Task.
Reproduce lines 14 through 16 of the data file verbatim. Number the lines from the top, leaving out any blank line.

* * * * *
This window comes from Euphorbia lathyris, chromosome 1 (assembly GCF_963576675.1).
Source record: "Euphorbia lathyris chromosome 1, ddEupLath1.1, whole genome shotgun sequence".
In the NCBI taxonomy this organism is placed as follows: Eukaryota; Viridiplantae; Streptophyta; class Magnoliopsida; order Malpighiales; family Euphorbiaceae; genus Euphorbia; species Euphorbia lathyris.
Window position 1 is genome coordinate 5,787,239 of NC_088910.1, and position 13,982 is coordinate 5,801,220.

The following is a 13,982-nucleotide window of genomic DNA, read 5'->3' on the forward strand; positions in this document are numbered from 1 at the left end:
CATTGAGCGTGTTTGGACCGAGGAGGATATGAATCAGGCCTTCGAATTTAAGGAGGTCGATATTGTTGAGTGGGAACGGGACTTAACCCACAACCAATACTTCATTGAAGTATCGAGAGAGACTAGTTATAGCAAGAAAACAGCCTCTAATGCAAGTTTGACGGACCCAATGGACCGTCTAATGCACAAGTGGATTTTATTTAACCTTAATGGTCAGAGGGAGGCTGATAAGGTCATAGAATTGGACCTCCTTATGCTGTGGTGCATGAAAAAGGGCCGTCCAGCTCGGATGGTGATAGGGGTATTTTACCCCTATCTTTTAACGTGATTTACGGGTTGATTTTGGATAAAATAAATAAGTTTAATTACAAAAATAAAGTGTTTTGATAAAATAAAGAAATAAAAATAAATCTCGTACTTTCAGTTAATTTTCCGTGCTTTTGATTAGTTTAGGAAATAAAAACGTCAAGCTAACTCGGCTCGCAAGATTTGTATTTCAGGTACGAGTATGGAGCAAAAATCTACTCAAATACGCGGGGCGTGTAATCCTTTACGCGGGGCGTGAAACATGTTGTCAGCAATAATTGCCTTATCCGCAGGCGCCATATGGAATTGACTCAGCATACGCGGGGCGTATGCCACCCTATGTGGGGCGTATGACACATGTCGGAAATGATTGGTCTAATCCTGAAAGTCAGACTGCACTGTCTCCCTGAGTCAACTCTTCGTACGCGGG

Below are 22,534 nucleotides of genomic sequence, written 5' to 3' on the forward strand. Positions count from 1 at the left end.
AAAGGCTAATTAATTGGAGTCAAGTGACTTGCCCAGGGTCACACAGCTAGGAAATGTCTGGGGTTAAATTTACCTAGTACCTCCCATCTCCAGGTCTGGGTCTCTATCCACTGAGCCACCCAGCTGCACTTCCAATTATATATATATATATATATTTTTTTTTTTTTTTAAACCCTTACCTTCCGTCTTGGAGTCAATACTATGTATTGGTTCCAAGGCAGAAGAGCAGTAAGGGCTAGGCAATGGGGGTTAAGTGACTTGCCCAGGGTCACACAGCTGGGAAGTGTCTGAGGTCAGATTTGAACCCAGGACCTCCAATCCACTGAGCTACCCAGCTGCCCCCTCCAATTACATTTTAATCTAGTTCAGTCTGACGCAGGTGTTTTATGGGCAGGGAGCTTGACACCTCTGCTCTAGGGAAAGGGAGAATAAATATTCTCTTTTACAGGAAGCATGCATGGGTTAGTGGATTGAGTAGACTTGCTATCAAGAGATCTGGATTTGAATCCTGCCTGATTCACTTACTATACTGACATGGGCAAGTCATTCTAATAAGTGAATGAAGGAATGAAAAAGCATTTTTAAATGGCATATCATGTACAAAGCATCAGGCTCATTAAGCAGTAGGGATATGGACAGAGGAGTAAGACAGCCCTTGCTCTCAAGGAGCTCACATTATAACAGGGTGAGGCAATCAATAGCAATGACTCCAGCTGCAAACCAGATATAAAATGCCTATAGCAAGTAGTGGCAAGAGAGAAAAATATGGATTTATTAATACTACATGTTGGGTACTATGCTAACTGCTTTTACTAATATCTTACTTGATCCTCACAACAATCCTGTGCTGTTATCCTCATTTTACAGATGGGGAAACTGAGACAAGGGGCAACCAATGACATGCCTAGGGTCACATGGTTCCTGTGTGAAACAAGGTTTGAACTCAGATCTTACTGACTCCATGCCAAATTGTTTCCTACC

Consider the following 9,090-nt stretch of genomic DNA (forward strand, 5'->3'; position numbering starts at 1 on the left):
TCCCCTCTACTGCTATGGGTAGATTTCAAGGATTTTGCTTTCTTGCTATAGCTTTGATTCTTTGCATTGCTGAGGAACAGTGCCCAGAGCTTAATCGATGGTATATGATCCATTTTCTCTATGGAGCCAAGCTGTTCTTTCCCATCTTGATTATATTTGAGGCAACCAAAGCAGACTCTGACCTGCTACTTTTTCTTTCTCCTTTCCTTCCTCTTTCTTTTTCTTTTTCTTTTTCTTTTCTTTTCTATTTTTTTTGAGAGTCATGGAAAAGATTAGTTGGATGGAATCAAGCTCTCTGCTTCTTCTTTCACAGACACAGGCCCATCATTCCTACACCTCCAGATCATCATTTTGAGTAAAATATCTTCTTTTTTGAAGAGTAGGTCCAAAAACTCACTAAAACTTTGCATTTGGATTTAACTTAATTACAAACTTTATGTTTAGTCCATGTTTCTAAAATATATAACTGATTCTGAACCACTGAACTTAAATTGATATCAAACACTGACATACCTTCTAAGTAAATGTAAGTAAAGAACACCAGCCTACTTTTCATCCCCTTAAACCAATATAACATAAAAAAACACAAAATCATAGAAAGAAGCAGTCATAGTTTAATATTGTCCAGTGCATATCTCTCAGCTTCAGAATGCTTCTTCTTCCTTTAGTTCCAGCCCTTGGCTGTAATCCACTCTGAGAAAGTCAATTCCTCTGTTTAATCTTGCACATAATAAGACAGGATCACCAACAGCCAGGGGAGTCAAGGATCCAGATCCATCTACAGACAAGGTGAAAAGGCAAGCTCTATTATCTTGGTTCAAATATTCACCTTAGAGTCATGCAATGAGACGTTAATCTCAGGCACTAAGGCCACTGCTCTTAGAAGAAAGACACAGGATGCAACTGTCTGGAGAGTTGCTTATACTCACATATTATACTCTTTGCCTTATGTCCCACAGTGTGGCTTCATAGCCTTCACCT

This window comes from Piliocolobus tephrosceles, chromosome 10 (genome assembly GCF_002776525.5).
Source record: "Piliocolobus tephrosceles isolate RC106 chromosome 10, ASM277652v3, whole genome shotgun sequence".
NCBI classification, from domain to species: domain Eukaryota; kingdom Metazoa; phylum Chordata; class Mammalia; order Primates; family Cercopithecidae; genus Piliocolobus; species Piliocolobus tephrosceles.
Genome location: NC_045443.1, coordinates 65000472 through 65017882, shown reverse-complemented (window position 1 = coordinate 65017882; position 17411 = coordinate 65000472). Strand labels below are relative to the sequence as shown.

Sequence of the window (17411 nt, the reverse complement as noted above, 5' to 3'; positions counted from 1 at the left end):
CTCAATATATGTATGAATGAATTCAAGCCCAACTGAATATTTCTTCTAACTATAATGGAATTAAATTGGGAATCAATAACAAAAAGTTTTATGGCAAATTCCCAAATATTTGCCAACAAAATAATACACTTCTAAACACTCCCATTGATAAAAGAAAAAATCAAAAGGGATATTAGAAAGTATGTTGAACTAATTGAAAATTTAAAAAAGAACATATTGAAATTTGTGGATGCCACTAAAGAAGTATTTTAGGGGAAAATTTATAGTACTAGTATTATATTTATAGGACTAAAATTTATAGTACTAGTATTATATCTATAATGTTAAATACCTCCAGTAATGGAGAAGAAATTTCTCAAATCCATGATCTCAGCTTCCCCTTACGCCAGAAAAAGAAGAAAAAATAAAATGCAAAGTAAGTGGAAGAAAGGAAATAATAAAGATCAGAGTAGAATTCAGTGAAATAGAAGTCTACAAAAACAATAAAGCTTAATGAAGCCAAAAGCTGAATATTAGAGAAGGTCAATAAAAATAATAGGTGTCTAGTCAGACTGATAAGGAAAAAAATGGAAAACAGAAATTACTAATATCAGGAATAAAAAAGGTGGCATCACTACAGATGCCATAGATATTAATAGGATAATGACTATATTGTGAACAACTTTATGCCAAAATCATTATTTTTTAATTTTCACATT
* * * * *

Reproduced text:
Genome location: NC_045443.1, coordinates 65000472 through 65017882, shown reverse-complemented (window position 1 = coordinate 65017882; position 17411 = coordinate 65000472). Strand labels below are relative to the sequence as shown.

Sequence of the window (17411 nt, the reverse complement as noted above, 5' to 3'; positions counted from 1 at the left end):
CTCAATATATGTATGAATGAATTCAAGCCCAACTGAATATTTCTTCTAACTATAATGGAATTAAATTGGGAATCAATAACAAAAAGTTTTATGGCAAATTCCCAAATATTTGCCAACAAAATAATACACTTCTAAACACTCCCATTGATAAAAGAAAAAATCAAAAGGGATATTAGAAAGTATGTTGAACTAATTGAAAATTTAAAAAAGAACATATTGAAATTTGTGGATGCCACTAAAGAAGTATTTTAGGGGAAAATTTATAGTACTAGTATTATATTTATAGGACTAAAATTTATAGTACTAGTATTATATCTATAATGTTAAATACCTCCAGTAATGGAGAAGAAATTTCTCAAATCCATGATCTCAGCTTCCCCTTACGCCAGAAAAAGAAGAAAAAATAAAATGCAAAGTAAGTGGAAGAAAGGAAATAATAAAGATCAGAGTAGAATTCAGTGAAATAGAAGTCTACAAAAACAATAAAGCTTAATGAAGCCAAAAGCTGAATATTAGAGAAGGTCAATAAAAATAATAGGTGTCTAGTCAGACTGATAAGGAAAAAAATGGAAAACAGAAATTACTAATATCAGGAATAAAAAAGGTGGCATCACTACAGATGCCATAGATATTAATAGGATAATGACTATATTGTGAACAACTTTATGCCAAAATCATTATTTTTTAATTTTCACATT